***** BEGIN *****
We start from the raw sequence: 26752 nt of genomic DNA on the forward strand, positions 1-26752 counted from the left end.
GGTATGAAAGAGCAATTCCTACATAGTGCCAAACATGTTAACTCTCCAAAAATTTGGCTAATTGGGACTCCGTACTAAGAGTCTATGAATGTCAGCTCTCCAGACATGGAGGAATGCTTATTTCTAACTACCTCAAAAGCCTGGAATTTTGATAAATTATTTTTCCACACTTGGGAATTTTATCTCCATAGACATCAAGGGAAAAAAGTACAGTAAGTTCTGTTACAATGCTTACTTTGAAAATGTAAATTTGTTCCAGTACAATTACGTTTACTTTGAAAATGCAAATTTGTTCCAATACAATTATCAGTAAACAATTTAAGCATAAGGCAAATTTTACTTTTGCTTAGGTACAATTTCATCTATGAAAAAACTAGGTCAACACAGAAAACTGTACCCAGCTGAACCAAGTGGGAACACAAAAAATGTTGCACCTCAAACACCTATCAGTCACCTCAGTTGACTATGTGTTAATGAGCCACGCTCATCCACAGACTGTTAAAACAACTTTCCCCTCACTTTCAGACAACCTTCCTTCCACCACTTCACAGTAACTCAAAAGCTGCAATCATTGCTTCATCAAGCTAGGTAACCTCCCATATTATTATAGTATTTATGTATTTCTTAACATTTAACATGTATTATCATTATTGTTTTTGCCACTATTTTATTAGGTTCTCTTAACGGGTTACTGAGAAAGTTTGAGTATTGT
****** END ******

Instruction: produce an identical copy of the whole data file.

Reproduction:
We start from the raw sequence: 26752 nt of genomic DNA on the forward strand, positions 1-26752 counted from the left end.
GGTATGAAAGAGCAATTCCTACATAGTGCCAAACATGTTAACTCTCCAAAAATTTGGCTAATTGGGACTCCGTACTAAGAGTCTATGAATGTCAGCTCTCCAGACATGGAGGAATGCTTATTTCTAACTACCTCAAAAGCCTGGAATTTTGATAAATTATTTTTCCACACTTGGGAATTTTATCTCCATAGACATCAAGGGAAAAAAGTACAGTAAGTTCTGTTACAATGCTTACTTTGAAAATGTAAATTTGTTCCAGTACAATTACGTTTACTTTGAAAATGCAAATTTGTTCCAATACAATTATCAGTAAACAATTTAAGCATAAGGCAAATTTTACTTTTGCTTAGGTACAATTTCATCTATGAAAAAACTAGGTCAACACAGAAAACTGTACCCAGCTGAACCAAGTGGGAACACAAAAAATGTTGCACCTCAAACACCTATCAGTCACCTCAGTTGACTATGTGTTAATGAGCCACGCTCATCCACAGACTGTTAAAACAACTTTCCCCTCACTTTCAGACAACCTTCCTTCCACCACTTCACAGTAACTCAAAAGCTGCAATCATTGCTTCATCAAGCTAGGTAACCTCCCATATTATTATAGTATTTATGTATTTCTTAACATTTAACATGTATTATCATTATTGTTTTTGCCACTATTTTATTAGGTTCTCTTAACGGGTTACTGAGAAAGTTTGAGTATTGT